Los Angeles County District Attorney George Gascón announced on Monday that nearly 60,000 cannabis convictions would be dismissed.
"Dismissing these convictions," Gascón says, "means the possibility of a better future to thousands of disenfranchised people who are receiving this long-needed relief. It clears the path for them to find jobs, housing and other services that previously were denied to them because of unjust cannabis laws."
The release dictates, along with the recent announcement, that the total number of cannabis convictions dismissed now totals nearly 125,000.
Lynne Lyman, former director of the Drug Policy Alliance, said, "this is the unfinished work of Proposition 64;" a proposition which Gascón co-authored, making cannabis legal in California back in 2016.
"We created the opportunity for old cannabis convictions to be cleared," Lyman added, "but it was up to local district attorneys to actually make it happen. Proposition 64 was always about more than legal weed, it was an intentional effort to repair the past harms of the war on drugs and cannabis prohibition, which disproportionately targeted people of color. I applaud District Attorney Gascón for taking this action to help nearly 60,000 Angelenos have their records fully sealed."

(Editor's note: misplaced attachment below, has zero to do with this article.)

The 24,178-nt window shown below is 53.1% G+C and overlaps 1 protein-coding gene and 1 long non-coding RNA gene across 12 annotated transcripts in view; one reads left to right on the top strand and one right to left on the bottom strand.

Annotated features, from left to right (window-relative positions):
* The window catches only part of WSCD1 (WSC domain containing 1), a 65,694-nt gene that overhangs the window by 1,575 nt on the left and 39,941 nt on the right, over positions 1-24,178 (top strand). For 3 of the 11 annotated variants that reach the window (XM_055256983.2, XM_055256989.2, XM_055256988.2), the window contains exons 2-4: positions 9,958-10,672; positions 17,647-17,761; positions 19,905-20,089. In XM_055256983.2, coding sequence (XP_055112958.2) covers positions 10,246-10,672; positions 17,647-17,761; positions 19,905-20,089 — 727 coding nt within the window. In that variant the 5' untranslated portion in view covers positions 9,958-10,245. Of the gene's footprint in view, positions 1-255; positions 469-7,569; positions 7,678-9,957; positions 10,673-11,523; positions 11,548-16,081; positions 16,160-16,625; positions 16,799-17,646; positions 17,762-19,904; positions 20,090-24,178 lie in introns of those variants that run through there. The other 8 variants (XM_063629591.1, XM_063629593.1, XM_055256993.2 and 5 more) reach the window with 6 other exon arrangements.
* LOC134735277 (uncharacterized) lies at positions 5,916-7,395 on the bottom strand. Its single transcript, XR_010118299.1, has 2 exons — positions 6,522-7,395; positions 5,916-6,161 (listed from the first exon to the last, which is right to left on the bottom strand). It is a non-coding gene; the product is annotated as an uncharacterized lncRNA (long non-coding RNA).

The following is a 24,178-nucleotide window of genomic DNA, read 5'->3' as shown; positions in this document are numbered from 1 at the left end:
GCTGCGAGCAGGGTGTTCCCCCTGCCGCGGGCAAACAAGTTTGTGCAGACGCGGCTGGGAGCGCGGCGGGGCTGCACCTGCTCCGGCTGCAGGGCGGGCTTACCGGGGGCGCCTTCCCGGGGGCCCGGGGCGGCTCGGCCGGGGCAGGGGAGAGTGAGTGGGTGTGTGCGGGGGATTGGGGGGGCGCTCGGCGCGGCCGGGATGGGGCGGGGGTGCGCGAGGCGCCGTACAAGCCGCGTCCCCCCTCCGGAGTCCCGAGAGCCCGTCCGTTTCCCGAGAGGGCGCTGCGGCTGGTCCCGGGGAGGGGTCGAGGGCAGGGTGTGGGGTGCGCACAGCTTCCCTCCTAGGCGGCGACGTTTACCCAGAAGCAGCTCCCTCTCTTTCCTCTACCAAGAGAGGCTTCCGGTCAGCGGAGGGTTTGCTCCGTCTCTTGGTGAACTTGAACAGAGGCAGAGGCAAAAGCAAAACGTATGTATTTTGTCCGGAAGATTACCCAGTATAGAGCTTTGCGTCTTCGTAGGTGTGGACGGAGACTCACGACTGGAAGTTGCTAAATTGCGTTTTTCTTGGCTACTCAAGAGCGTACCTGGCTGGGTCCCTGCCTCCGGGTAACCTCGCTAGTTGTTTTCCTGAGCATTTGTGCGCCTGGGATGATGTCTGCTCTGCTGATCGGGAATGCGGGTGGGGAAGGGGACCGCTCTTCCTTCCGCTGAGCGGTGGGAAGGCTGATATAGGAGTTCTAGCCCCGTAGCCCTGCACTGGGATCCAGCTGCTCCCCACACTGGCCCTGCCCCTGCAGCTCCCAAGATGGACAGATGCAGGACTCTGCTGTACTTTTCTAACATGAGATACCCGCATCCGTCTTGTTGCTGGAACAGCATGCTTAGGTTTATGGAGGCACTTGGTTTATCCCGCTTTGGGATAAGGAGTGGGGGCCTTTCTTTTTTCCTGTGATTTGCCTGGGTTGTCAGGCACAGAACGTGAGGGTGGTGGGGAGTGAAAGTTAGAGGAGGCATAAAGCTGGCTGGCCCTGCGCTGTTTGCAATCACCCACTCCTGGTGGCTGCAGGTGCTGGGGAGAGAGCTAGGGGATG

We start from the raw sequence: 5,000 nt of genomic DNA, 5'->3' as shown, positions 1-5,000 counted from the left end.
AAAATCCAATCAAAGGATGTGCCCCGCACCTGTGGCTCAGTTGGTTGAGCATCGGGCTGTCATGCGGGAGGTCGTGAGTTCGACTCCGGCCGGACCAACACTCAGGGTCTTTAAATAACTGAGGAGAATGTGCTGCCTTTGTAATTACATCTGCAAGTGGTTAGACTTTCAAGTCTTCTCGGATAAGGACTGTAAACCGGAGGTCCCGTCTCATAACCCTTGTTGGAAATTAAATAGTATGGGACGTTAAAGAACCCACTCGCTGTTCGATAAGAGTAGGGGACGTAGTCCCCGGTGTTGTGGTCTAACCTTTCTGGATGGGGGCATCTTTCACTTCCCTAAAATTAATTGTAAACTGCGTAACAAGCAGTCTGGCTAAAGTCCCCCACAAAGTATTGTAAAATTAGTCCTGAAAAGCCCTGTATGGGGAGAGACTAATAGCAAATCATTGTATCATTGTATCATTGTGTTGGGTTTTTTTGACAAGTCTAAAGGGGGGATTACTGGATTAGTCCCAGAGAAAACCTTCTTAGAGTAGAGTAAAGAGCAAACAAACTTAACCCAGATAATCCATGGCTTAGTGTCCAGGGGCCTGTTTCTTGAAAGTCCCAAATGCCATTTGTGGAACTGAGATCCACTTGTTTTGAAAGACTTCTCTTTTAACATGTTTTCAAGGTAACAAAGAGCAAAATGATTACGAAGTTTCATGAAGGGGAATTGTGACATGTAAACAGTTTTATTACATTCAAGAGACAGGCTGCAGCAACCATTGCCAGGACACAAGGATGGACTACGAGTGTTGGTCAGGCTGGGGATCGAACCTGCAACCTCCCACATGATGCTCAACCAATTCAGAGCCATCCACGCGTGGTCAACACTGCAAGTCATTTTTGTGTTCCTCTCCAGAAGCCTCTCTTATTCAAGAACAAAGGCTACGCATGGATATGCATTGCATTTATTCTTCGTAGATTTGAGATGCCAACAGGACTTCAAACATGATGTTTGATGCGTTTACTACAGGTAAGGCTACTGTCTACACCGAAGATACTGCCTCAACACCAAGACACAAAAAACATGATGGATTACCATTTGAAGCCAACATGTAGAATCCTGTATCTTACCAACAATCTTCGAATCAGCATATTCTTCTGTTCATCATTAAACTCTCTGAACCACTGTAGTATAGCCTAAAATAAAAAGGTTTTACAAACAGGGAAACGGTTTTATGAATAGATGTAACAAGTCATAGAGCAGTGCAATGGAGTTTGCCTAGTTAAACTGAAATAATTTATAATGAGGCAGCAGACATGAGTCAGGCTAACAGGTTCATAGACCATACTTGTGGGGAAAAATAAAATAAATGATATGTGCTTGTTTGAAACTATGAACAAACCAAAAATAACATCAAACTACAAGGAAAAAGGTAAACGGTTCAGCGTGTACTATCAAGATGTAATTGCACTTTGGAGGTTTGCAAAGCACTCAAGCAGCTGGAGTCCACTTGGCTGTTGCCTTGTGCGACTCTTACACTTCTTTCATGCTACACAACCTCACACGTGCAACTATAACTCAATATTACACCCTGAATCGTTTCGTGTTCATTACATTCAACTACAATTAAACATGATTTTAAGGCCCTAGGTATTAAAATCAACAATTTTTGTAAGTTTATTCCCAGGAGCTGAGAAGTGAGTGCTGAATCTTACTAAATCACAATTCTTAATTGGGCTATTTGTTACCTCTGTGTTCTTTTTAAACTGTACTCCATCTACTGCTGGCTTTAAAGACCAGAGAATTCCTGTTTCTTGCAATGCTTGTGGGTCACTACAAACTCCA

The effort was aided by The Social Impact Center, which serves as a bridge between government and grassroots organizations. Felicia Carbajal, the organization's executive director, and community leader, says, "I have made it my life mission to help and support people who have been impacted by the 'war on drugs.' Giving people with cannabis convictions a new lease on life by expunging the records is something I have worked on for years and I am grateful that we can now make it happen."
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